Why Do Young People Cut Themselves?
In order to deal with their anxiety, rage, low self-esteem, self-hatred, or other unresolved emotional distress, teenagers sometimes self-harm. Teenagers who self-harm repeatedly do so because it provides them with a sense of almost euphoric release and catharsis.
According to research, a teen’s brain releases a rush of dopamine soon after self-harming that is comparable to the rush felt by drug users. The brain also releases painkillers called beta-endorphins into the body in reaction to self-injury pain, which heightens the dopamine-induced “good” feeling.
Teens crave all kinds of sensations, even agony. Teenagers who cut frequently claim to feel emotionally numb, cut off from their classmates, and alienated from reality. They seek distraction from suicidal thoughts. It is painful and needs effort and concentration to cut, burn, or carve words into someone’s skin. By making the brain dwell on the purgative experience of self-harm, self-harm temporarily dispels suicidal ideas.
When teens are unable to “treat” their emotional wounds, they find solace in being able to heal physical wounds. They want to test their physical pain threshold since they are experiencing such intense emotional suffering.
Factors at Risk for Self-Harming Behaviors
Teenagers who have experienced sexual abuse are most likely to harm themselves. Self-harming behaviors are more likely to occur in adolescents with eating disorders, borderline personality disorder (BPD), PTSD, anxiety disorders, and depression disorders.
Self-harm is committed by youth who identify as LGBTQ at a rate that is close to 50%, which is twice as often as teens who do not. The main causes of LGBTQ teen self-harm include anxiety and stress from bullying, feeling excluded from society, and having little or no parental support.
All teenagers, regardless of their sexual orientation, socioeconomic status, or ethnicity, may engage in self-harm behavior as a means of coping with mental and emotional health issues. Adolescents who have attempted or threatened suicide at some point in their lives.
What Must Parents Do If They Think Their Adolescent or Teen Is Cutting?
Self-harming behavior is an indication of significant emotional problems that need for immediate parental and professional intervention. Cutting and self-injury behaviors hardly ever “go away” on their own, even with parental help.
Never yell at your youngster or threaten punishment if you’ve truly witnessed your teen self-harming. Recognize the emotions you are experiencing right away, such as wrath, guilt, shock, and panic, and restrain yourself from acting on them.
Step away from the situation and take some time to thoroughly consider your sentiments if you don’t think you can begin a cool, collected dialogue with your daughter at that particular time. Recognize that no one is to blame for what your daughter is doing to themself.
Recognize that your daughter is going through emotional pain and requires your love, care, and support more than they have in the past. Ensure your daughter that you care about them and are not upset with them. If teens are certain that their concerns won’t be judged or ridiculed, they will be more willing to discuss them openly.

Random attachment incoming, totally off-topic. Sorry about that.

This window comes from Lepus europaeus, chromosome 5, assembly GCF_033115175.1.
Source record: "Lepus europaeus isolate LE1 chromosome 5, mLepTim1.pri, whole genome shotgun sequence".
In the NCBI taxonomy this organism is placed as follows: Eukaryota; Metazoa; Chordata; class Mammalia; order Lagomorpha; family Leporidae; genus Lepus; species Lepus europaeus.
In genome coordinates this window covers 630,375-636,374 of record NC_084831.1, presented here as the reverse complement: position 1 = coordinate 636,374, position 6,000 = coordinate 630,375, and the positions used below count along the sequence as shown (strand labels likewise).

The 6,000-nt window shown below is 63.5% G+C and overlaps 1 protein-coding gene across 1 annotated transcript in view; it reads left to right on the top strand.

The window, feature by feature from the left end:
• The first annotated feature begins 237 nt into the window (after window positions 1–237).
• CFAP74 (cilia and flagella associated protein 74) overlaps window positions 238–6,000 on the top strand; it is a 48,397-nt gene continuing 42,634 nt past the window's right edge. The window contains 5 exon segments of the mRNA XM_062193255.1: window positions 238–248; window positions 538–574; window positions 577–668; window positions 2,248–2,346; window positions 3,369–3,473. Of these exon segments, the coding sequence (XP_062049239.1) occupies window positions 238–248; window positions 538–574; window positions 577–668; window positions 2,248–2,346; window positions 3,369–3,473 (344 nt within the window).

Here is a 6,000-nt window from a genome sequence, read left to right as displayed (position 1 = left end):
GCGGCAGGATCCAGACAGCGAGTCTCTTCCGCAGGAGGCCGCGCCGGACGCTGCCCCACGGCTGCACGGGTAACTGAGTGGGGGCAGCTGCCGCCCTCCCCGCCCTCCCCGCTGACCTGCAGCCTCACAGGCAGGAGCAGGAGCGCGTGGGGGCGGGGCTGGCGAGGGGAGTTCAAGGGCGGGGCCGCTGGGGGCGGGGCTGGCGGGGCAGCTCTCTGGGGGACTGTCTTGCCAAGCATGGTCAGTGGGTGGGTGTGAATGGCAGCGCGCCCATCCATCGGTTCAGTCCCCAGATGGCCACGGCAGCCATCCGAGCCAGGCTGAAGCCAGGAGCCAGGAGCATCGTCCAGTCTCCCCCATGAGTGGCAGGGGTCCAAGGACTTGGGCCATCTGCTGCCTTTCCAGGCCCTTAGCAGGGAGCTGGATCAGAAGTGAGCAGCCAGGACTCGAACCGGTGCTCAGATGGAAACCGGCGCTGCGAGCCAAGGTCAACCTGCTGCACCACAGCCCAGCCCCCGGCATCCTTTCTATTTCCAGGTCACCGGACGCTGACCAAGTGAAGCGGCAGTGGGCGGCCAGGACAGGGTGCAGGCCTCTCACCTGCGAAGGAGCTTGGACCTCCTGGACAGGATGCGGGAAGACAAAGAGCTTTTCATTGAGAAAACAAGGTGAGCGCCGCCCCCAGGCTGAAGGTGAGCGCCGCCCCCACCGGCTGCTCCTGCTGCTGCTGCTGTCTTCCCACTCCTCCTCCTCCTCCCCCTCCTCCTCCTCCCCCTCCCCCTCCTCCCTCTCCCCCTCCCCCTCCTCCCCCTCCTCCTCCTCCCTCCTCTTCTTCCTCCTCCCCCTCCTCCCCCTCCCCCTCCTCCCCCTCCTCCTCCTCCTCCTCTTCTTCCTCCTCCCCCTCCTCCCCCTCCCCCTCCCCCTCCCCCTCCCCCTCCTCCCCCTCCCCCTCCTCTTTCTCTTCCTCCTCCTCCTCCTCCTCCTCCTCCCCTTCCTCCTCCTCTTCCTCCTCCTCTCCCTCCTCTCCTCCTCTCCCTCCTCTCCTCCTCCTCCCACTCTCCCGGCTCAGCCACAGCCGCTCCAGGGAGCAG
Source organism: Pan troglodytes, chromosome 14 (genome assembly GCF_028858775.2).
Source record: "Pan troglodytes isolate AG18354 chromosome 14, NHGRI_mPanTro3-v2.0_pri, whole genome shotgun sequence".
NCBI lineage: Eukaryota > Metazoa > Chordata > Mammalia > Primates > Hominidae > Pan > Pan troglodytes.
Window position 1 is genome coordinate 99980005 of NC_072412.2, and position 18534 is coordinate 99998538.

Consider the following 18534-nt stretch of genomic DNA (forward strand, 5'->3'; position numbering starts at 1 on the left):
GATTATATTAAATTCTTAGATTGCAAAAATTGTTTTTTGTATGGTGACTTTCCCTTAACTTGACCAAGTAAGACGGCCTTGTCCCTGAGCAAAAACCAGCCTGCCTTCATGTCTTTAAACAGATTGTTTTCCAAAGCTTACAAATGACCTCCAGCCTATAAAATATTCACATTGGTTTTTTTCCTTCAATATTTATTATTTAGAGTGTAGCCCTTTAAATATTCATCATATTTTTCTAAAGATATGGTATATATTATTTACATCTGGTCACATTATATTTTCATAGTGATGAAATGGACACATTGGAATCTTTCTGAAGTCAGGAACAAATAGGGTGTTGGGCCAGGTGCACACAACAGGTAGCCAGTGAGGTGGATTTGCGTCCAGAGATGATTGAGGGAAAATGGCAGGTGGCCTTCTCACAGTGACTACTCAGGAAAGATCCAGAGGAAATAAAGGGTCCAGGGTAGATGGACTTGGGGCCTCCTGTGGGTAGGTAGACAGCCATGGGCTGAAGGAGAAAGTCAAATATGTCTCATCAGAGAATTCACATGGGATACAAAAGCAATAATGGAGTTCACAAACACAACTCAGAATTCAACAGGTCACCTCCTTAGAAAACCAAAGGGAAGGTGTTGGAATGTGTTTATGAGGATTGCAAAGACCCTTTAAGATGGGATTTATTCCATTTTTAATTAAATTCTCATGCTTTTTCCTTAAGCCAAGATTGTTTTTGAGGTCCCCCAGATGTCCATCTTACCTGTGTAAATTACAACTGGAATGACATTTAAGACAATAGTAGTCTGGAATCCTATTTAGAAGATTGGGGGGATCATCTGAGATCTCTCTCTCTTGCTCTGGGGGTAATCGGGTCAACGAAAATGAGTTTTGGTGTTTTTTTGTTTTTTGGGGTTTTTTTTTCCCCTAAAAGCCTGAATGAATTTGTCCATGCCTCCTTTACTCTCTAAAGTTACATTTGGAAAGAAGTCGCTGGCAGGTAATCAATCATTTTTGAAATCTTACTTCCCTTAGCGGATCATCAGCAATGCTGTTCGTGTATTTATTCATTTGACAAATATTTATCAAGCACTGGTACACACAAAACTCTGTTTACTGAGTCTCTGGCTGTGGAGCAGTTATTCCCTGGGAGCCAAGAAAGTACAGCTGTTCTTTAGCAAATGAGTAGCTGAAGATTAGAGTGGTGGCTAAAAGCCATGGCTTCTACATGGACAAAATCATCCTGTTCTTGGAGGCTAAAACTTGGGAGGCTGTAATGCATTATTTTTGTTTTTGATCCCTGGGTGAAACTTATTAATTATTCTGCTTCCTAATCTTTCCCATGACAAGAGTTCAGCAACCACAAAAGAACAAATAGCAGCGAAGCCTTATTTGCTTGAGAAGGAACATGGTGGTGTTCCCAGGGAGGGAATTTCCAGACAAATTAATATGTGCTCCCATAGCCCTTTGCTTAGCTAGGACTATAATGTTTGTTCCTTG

Talk calmly about what you believe is best for your daughter, and then invite them to share their own opinions on what they believe will best help them deal with their emotional issues. Tell your daughter that it’s OK for now but that you will be back later to talk about their self-harming behavior if they refuse to engage in a dialogue about cutting. This break will give your teen some time to consider what to say and how to express their feelings before speaking with you.
Treatment Self-Harm at Evangelhouse Christian Academy
Christian residential treatment can be a powerful tool for addressing self-harm behaviors in teenage girls. Evangelhouse offers a holistic approach to treatment that combines therapy, counseling, and spiritual support to help teenage girls overcome self-harm behaviors. Our program is designed to provide a safe and supportive environment where girls can address their underlying issues and develop healthy coping mechanisms.
Through individual and group therapy sessions at Evangelhouse, teenage girls can explore the root causes of their self-harm behaviors and learn new ways of coping with stress and emotional pain. Christian therapists can provide a faith-based approach to therapy that incorporates biblical principles and teachings into the healing process.
Girls can receive individual and group counseling that focuses on addressing any underlying mental health concerns, such as depression, anxiety, or trauma. They can also receive support and guidance from trained counselors who understand the challenges of self-harm behaviors and can offer practical strategies for managing difficult emotions.
Finally, Evangelhouse offers spiritual support that can be a powerful source of strength and comfort for teenage girls. By incorporating prayer, scripture, and spiritual guidance into the healing process, girls can develop a deeper sense of purpose and meaning that can help them navigate the challenges of life.